Donald Trump seemed to hint for the first time that he may no longer soon occupy the White House, as he spoke publicly for the first time since the US presidential election was called for Joe Biden.
In ruling out a national coronavirus lockdown under his tenure, he appeared to acknowledge that the decision might not be his much longer.
"This administration will not be going to a lockdown," Trump told an audience in the White House Rose Garden, in his first public remarks since Saturday. "Hopefully whatever happens in the future, who knows, which administration it will be I guess time will tell, but I can tell you this administration will not go to a lockdown."
Trump has repeatedly tweeted that there was fraud in the election despite no evidence to support his claims. More lawsuits were thrown out of court on Friday and his team dropped a claim in Arizona.
The outgoing president has so far refused to concede the election. White House press secretary Kayleigh McEnany, meanwhile, said Trump is “not even at that point yet” when it comes to conceding to Biden.
Some experts are concerned that Trump is preventing the incoming Biden administration from a smooth transition into government.
Federal and state officials in a Department of Homeland Security (DHS) cybersecurity unit have described the election as "the most secure in American history", saying they have seen no evidence that votes were compromised or altered in last week's vote.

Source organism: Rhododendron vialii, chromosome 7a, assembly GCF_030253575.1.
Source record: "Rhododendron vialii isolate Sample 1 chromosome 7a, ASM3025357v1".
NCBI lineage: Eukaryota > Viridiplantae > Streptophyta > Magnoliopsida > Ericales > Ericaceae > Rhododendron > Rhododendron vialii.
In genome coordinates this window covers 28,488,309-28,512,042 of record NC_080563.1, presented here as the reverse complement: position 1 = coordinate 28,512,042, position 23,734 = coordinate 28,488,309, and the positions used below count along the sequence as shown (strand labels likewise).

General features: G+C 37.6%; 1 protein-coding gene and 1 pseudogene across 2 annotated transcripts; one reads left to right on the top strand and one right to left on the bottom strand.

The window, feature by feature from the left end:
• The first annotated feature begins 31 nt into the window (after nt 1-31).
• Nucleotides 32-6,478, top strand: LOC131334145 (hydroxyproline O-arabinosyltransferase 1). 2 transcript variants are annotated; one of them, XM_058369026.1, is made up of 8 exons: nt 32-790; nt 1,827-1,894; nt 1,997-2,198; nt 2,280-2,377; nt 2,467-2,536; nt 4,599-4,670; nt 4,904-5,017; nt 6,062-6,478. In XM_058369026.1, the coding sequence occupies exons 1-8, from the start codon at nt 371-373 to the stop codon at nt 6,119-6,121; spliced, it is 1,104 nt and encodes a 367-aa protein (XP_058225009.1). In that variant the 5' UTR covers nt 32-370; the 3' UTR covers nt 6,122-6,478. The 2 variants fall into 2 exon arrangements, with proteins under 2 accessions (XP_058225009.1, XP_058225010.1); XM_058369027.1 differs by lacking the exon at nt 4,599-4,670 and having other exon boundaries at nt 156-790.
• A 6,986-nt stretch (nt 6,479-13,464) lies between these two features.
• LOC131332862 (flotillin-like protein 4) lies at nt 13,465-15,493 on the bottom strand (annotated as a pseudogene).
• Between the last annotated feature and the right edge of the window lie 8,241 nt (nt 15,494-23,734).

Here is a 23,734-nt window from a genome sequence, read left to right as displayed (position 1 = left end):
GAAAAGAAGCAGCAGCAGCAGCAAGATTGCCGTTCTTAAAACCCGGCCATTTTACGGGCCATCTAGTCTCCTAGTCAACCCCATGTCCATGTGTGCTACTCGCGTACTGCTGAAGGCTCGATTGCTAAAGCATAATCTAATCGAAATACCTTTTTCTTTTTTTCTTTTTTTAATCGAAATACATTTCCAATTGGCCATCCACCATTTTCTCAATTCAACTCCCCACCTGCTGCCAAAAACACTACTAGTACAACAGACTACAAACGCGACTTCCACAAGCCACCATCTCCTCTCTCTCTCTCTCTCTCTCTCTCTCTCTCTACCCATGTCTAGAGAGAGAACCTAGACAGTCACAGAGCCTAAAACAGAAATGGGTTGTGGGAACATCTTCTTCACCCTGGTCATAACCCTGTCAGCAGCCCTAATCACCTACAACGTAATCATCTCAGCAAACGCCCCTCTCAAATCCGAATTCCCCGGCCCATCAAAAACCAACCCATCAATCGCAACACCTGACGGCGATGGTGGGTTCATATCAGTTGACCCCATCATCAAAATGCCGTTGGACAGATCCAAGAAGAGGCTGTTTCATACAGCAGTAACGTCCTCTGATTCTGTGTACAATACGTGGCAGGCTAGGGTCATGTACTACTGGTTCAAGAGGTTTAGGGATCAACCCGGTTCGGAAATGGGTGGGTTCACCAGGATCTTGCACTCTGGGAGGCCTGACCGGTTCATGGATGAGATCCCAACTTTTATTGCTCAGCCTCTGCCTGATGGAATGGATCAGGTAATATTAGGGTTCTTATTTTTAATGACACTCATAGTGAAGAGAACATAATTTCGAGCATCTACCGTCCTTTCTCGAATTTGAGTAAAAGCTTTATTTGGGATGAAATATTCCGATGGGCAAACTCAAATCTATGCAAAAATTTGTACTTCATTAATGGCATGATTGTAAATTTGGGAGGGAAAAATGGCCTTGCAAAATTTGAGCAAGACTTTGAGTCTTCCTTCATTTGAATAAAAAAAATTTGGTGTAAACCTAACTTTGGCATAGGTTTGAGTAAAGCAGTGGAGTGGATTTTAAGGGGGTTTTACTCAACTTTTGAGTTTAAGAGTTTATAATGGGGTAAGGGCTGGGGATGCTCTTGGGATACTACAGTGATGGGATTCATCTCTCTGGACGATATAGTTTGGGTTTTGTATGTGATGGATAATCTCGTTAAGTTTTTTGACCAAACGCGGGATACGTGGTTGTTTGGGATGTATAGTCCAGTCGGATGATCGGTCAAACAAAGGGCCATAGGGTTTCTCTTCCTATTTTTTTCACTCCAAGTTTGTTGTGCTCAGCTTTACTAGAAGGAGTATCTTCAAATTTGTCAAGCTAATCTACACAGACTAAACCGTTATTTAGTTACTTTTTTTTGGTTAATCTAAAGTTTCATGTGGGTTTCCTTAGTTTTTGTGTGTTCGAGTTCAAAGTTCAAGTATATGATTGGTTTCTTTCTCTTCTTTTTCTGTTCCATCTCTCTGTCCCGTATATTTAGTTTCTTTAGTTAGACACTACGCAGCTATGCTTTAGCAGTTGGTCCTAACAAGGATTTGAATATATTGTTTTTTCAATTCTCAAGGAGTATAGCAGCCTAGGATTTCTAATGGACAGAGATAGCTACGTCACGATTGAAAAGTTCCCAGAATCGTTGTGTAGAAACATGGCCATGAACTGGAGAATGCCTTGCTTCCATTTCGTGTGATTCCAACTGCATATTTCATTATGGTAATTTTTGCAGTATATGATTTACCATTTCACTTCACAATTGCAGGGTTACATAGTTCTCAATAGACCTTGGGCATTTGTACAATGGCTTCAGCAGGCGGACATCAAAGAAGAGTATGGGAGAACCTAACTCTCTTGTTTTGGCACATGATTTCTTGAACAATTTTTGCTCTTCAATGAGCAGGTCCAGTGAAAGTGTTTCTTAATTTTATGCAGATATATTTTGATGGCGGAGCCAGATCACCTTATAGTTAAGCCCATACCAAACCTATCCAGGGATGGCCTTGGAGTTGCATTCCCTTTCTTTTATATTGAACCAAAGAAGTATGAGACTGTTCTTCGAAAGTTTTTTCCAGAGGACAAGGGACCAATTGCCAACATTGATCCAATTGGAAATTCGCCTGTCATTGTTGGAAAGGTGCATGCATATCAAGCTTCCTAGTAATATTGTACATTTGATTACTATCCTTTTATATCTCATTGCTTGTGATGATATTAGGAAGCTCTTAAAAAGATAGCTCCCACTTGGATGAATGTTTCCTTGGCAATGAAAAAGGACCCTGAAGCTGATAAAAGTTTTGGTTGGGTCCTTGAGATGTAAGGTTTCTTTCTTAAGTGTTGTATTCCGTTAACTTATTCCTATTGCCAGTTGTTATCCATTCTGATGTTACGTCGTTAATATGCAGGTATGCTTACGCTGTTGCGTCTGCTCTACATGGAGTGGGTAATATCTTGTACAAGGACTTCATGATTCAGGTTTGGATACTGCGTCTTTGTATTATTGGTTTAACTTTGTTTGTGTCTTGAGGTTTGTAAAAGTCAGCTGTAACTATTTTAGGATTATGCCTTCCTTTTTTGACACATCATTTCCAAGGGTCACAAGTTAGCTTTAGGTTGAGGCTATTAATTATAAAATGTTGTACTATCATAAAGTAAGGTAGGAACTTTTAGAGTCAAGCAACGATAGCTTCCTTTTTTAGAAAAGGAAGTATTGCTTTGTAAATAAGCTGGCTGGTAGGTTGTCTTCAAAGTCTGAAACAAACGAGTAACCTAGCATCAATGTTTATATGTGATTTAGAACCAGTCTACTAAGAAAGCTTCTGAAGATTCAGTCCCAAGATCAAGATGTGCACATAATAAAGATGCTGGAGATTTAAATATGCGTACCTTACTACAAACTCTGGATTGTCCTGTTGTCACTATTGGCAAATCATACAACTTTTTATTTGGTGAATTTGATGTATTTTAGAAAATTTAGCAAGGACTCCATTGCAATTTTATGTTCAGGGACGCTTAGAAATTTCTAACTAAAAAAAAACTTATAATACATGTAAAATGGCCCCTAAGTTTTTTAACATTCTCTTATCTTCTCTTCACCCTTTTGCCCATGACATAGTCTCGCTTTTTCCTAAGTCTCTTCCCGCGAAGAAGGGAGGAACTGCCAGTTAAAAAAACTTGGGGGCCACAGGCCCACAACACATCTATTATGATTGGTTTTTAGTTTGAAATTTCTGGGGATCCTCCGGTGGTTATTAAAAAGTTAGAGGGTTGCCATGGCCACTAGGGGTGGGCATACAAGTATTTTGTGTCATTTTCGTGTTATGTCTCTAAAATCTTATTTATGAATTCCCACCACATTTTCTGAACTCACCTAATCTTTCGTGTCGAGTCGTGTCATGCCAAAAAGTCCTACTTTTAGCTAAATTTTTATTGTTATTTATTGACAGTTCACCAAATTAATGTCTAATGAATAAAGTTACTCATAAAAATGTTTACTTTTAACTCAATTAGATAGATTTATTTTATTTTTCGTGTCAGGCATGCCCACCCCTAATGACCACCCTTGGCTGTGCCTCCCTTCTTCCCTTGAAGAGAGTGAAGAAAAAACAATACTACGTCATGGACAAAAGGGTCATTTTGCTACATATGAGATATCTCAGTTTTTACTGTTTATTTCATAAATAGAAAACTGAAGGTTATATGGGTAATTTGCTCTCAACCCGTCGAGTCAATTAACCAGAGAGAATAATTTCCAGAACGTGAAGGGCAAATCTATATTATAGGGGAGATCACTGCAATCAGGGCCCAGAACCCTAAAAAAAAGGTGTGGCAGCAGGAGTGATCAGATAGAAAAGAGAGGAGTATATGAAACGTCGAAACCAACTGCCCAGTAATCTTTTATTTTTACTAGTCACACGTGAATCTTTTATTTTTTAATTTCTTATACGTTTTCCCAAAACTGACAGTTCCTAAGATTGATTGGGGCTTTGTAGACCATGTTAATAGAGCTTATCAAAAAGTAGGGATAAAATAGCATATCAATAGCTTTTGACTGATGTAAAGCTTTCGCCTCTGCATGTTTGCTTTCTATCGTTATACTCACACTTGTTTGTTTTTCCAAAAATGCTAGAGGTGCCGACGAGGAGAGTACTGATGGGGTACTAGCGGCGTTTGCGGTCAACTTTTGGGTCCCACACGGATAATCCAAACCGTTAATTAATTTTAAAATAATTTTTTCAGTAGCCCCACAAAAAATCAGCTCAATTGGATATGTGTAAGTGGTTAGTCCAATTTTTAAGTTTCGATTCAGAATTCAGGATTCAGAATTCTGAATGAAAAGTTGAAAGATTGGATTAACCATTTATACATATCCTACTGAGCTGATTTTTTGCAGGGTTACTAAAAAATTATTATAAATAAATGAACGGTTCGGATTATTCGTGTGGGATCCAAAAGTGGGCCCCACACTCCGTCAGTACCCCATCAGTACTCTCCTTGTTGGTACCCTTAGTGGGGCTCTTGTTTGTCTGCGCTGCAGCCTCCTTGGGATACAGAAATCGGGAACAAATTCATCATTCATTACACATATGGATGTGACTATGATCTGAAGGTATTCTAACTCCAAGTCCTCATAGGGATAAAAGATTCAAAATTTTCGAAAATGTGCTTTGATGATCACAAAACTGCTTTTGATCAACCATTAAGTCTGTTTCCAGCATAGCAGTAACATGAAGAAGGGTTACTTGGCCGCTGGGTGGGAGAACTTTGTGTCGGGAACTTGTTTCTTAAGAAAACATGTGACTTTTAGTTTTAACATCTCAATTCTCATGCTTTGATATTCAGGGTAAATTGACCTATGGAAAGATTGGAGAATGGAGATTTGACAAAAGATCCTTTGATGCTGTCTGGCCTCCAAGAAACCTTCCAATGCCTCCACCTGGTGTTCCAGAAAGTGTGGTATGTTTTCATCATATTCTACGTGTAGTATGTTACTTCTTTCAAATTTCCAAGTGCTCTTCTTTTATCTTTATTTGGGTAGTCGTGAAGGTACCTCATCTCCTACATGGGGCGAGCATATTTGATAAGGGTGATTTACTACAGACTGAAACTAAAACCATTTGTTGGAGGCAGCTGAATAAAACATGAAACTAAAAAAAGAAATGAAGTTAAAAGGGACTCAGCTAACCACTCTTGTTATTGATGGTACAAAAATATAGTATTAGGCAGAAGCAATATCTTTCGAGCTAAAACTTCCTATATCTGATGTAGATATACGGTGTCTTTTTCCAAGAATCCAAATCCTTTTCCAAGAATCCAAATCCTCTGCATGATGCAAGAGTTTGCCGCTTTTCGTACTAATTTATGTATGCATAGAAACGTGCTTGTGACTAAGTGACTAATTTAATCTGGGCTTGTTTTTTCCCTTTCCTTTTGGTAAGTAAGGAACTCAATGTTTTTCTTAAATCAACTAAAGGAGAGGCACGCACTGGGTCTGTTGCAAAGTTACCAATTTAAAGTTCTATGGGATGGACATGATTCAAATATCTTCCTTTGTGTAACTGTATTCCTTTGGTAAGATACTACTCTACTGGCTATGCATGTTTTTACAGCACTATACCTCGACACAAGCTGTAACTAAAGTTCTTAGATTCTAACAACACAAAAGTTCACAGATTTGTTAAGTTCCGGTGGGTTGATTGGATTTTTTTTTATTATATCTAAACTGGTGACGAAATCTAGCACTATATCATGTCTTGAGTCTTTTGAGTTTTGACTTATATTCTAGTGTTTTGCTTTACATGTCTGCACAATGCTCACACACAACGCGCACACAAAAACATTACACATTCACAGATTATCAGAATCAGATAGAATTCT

Former President Barack Obama told CBS on Friday that Republican officials who were "humouring" Trump were "delegitimising not just the incoming Biden administration, but democracy generally."
COVID-19 continues to rage
Joe Biden, for his part, has not endorsed a nationwide shutdown, but he appealed for Trump to take “urgent action” to curtail the spread of the virus. “The crisis does not respect dates on the calendar, it is accelerating right now,” he said in a statement Friday.
The US has repeatedly hit record high daily infection levels, recording more than 100,000 cases a day since early November. Trump attributed the record rise in cases in part to the country's testing programme, despite rising hospitalisations in the US.
Trump also touted the country's virus response, commending news that a vaccine candidate from Pfizer was determined to be 90% effective, which he called amazing.
"No medical breakthrough of this scope or magnitude has ever been achieved this rapidly," said Trump, who estimated that under a "different administration" it wouldn't have been possible, despite unprecedented global efforts to tackle COVID-19.
Trump said a vaccine would ship in “a matter of weeks" to vulnerable populations, though the Food and Drug Administration (FDA) has not yet been asked to grant the necessary emergency approvals.
There's also no information yet as to whether the vaccine worked in vulnerable populations or only in younger, healthier study volunteers.
Vice President Mike Pence said the good news of the day was "help is on the way". Pence said people should wash their hands, practice social distancing and wear a mask if distancing isn't possible.